Self-Assembled Molecular Coatings for Helmet Mounted Display Visors

Award Information
Agency:
Department of Defense
Branch
Air Force
Amount:
$99,999.00
Award Year:
2001
Program:
SBIR
Phase:
Phase I
Contract:
F33615-01-M-6044
Agency Tracking Number:
011HE-0965
Solicitation Year:
n/a
Solicitation Topic Code:
n/a
Solicitation Number:
n/a
Small Business Information
NANOSONIC, INC.
P.O. Box 618, Christiansburg, VA, 24068
Hubzone Owned:
N
Socially and Economically Disadvantaged:
N
Woman Owned:
N
Duns:
008963758
Principal Investigator:
Kristie Cooper
Research Scientist
(540) 953-1785
klcooper@nanosonic.com
Business Contact:
Richard Claus
President
(540) 953-1785
roclaus@nanosonic.com
Research Institution:
n/a
Abstract
This Phase I SBIR program will investigate the feasibility of using molecular self-assembly processes for the formation of spectral coatings on helmet mounted display visors. Electrostatic self-assembly (ESA) involves the simple and low-cost coating ofsolid substrates by the alternate adsorption of anionic and cationic complexes of polymers, metallic nanoclusters and other molecules from water-based solutions at room temperature and pressure. Each adsorption step adds a single uniform molecularmonolayer to the thickness of the total coating. By selecting the molecules incorporated into each of many successive monolayers, the index of refraction may be varied as a function of thickness through the coating, and spectral filter stacks may beformed. Advantages over conventional deposition processes include ability to form uniformly-thick coatings on arbitrarily-shaped substrates of virtually any size, and avoidance of high temperature processing which often either limits substrate choice orleads to unacceptable long-term mechanical performance for polymer-based substrates. During Phase I, NanoSonic will design and fabricate narrowband spectral filters on curved polycarbonate substrates, and evaluate spectral and mechanical properties of thecoated test articles. During Phase II, the filter fabrication process will be optimized to allow the low-cost batch coating of visors by an automated robotic coating system.Improved methods for the fabrication of spectral control coatings have defenseapplications in laser weapon protection, canopy and window coatings and stealth systems, and commercial applications for bulk optical components, microphotonic and optoelectronic device endfaces, and AR coatings for spectacle lenses and windows.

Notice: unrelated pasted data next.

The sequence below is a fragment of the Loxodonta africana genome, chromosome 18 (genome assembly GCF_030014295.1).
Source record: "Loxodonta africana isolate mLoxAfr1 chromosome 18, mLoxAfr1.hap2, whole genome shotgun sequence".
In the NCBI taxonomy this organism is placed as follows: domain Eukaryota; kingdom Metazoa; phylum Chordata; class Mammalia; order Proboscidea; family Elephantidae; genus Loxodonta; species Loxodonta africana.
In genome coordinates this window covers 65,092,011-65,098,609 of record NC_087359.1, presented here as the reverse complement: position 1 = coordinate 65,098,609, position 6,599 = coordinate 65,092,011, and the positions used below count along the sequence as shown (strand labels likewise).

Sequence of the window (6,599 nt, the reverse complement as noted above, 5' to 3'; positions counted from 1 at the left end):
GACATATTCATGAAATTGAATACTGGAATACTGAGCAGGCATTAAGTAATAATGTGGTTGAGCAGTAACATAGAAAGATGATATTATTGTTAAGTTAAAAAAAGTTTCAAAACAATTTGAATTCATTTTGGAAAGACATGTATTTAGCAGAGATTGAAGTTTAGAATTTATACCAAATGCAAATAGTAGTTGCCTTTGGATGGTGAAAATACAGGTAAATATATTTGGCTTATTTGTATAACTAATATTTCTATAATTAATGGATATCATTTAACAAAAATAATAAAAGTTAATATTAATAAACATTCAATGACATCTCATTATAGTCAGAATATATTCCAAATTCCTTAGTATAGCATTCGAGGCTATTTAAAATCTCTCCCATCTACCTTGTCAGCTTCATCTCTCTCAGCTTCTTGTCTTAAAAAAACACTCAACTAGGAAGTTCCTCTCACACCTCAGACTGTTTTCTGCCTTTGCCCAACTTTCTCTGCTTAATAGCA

* information listed above is at the time of submission.

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